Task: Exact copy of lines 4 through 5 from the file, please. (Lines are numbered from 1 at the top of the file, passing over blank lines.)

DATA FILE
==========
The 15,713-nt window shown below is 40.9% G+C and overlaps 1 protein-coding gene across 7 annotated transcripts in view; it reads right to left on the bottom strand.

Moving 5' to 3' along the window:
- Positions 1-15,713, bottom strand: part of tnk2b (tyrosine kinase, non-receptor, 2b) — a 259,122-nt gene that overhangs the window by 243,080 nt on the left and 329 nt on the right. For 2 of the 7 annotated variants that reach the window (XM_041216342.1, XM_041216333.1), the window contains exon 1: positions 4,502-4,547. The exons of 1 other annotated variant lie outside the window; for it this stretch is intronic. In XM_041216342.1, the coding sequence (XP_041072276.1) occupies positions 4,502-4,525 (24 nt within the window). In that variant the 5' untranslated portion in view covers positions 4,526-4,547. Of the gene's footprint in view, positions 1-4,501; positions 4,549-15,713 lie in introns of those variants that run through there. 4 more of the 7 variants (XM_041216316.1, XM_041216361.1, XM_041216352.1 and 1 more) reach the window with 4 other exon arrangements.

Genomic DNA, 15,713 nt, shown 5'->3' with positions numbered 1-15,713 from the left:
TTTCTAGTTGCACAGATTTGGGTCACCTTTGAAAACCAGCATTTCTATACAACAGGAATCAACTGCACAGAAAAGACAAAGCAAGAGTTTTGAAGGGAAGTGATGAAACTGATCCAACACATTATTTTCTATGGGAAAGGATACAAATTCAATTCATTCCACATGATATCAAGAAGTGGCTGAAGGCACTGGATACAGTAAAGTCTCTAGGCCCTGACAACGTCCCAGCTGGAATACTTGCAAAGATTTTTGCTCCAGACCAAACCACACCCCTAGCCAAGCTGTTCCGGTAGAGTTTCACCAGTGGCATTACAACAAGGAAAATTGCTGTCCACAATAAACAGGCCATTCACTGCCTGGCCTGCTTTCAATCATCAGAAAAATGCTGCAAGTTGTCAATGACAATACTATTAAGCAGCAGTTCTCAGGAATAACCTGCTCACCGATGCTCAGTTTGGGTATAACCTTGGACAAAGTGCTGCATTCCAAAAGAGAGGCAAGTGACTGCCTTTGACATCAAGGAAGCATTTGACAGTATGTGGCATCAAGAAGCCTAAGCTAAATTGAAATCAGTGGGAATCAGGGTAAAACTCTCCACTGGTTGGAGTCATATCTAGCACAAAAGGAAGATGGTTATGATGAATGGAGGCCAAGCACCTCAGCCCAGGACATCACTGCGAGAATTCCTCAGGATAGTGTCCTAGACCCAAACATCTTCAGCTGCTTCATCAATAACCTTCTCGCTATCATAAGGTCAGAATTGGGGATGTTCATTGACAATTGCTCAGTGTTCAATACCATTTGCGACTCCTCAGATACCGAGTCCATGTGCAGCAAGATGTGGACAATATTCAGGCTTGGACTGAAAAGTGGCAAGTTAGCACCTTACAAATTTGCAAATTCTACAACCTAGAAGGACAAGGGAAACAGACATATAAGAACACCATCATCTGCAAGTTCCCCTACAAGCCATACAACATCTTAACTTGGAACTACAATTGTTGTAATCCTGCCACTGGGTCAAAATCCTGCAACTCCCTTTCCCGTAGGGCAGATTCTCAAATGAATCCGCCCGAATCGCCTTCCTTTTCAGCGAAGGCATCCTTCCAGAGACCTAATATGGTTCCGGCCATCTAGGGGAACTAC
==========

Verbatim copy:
Genomic DNA, 15,713 nt, shown 5'->3' with positions numbered 1-15,713 from the left:
TTTCTAGTTGCACAGATTTGGGTCACCTTTGAAAACCAGCATTTCTATACAACAGGAATCAACTGCACAGAAAAGACAAAGCAAGAGTTTTGAAGGGAAGTGATGAAACTGATCCAACACATTATTTTCTATGGGAAAGGATACAAATTCAATTCATTCCACATGATATCAAGAAGTGGCTGAAGGCACTGGATACAGTAAAGTCTCTAGGCCCTGACAACGTCCCAGCTGGAATACTTGCAAAGATTTTTGCTCCAGACCAAACCACACCCCTAGCCAAGCTGTTCCGGTAGAGTTTCACCAGTGGCATTACAACAAGGAAAATTGCTGTCCACAATAAACAGGCCATTCACTGCCTGGCCTGCTTTCAATCATCAGAAAAATGCTGCAAGTTGTCAATGACAATACTATTAAGCAGCAGTTCTCAGGAATAACCTGCTCACCGATGCTCAGTTTGGGTATAACCTTGGACAAAGTGCTGCATTCCAAAAGAGAGGCAAGTGACTGCCTTTGACATCAAGGAAGCATTTGACAGTATGTGGCATCAAGAAGCCTAAGCTAAATTGAAATCAGTGGGAATCAGGGTAAAACTCTCCACTGGTTGGAGTCATATCTAGCACAAAAGGAAGATGGTTATGATGAATGGAGGCCAAGCACCTCAGCCCAGGACATCACTGCGAGAATTCCTCAGGATAGTGTCCTAGACCCAAACATCTTCAGCTGCTTCATCAATAACCTTCTCGCTATCATAAGGTCAGAATTGGGGATGTTCATTGACAATTGCTCAGTGTTCAATACCATTTGCGACTCCTCAGATACCGAGTCCATGTGCAGCAAGATGTGGACAATATTCAGGCTTGGACTGAAAAGTGGCAAGTTAGCACCTTACAAATTTGCAAATTCTACAACCTAGAAGGACAAGGGAAACAGACATATAAGAACACCATCATCTGCAAGTTCCCCTACAAGCCATACAACATCTTAACTTGGAACTACAATTGTTGTAATCCTGCCACTGGGTCAAAATCCTGCAACTCCCTTTCCCGTAGGGCAGATTCTCAAATGAATCCGCCCGAATCGCCTTCCTTTTCAGCGAAGGCATCCTTCCAGAGACCTAATATGGTTCCGGCCATCTAGGGGAACTAC